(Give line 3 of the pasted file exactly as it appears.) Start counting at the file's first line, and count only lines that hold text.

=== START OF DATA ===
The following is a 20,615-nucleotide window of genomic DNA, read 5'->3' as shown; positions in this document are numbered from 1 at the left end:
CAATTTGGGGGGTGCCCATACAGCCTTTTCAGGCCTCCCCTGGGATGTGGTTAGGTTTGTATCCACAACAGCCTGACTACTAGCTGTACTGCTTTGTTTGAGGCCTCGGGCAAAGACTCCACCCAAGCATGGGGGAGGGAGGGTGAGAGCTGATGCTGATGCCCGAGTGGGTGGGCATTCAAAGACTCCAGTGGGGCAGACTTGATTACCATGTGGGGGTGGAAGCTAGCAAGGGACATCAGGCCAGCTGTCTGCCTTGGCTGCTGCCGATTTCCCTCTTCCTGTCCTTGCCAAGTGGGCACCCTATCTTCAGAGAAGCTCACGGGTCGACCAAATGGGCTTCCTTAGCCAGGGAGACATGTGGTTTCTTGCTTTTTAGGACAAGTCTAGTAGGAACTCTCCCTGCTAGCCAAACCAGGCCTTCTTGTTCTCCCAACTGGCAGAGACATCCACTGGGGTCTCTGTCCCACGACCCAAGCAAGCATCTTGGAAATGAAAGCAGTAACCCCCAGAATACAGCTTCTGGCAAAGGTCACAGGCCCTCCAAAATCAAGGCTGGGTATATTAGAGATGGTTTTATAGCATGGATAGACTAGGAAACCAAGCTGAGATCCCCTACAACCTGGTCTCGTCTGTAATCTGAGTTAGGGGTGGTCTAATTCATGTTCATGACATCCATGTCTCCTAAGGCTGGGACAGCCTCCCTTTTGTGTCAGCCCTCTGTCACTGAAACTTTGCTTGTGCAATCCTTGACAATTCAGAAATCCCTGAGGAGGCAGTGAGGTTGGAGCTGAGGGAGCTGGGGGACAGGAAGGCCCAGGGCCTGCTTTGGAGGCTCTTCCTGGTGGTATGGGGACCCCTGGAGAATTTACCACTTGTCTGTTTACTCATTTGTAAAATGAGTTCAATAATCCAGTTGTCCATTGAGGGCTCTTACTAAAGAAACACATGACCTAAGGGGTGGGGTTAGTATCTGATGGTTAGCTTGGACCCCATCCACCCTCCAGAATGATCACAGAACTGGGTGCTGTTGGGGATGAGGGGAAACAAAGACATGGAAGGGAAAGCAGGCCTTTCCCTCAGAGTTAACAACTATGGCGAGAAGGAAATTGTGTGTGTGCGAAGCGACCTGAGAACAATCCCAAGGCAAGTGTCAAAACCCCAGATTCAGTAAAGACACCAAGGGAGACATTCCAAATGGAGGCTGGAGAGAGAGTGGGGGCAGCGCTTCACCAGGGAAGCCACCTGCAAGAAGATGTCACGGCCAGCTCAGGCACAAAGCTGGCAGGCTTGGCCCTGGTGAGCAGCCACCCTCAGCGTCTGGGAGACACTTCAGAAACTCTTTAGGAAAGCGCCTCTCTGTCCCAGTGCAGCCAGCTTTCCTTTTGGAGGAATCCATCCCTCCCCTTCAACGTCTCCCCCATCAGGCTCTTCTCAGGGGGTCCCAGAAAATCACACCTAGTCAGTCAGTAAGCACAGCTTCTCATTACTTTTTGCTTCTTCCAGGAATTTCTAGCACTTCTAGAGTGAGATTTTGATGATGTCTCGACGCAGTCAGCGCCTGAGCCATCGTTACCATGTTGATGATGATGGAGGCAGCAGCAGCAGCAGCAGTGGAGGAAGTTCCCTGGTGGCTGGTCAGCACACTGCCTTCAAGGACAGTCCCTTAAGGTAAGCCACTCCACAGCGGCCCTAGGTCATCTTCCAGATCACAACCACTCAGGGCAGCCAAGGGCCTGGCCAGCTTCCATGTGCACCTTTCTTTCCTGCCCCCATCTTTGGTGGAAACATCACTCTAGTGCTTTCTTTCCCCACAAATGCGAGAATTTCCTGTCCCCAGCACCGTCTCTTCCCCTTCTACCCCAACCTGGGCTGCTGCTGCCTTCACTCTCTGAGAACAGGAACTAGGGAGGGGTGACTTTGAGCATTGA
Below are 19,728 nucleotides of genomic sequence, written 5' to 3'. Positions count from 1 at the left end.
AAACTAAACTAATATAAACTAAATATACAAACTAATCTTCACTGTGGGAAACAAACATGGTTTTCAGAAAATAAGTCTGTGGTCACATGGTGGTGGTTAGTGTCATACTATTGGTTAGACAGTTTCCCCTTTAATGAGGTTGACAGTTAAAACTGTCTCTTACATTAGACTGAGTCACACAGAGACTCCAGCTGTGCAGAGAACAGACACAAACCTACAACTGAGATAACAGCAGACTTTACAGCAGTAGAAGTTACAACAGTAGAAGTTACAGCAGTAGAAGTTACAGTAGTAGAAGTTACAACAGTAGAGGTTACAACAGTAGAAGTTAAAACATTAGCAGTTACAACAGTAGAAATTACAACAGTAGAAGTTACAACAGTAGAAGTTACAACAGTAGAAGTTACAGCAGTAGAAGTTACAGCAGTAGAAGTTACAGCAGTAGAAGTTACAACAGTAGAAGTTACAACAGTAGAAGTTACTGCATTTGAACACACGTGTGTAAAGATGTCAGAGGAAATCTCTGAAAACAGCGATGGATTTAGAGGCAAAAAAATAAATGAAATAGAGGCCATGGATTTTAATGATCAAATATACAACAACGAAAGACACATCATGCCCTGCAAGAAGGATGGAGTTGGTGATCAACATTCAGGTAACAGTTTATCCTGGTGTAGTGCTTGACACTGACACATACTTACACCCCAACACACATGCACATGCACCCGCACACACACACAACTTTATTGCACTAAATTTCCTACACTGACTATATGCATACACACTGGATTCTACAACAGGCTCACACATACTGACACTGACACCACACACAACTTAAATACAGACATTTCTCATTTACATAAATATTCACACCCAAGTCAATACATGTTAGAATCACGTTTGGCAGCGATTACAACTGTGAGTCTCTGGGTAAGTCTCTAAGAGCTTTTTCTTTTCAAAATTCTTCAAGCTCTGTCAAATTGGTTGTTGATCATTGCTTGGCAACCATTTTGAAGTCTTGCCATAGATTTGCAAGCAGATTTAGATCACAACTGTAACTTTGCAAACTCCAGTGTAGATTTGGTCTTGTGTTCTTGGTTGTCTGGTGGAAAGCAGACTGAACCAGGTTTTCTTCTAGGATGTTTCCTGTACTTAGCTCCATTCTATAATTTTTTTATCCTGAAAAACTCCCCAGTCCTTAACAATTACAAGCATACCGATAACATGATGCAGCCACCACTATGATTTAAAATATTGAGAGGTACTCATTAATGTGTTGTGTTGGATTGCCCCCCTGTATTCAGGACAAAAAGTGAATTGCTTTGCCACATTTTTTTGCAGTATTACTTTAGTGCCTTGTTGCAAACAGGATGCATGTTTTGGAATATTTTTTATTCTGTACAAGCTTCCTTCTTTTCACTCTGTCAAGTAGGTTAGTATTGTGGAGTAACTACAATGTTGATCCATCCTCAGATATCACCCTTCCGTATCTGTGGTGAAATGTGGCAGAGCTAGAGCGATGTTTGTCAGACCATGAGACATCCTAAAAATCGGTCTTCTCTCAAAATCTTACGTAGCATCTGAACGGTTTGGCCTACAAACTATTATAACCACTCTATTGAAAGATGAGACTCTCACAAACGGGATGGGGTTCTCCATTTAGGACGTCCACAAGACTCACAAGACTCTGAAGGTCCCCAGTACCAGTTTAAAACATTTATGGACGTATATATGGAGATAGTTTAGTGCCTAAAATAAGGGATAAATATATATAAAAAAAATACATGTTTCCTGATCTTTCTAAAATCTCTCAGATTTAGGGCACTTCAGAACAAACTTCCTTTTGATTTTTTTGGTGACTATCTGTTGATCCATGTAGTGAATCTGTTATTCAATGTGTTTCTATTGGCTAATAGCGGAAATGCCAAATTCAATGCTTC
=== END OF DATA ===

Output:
Below are 19,728 nucleotides of genomic sequence, written 5' to 3'. Positions count from 1 at the left end.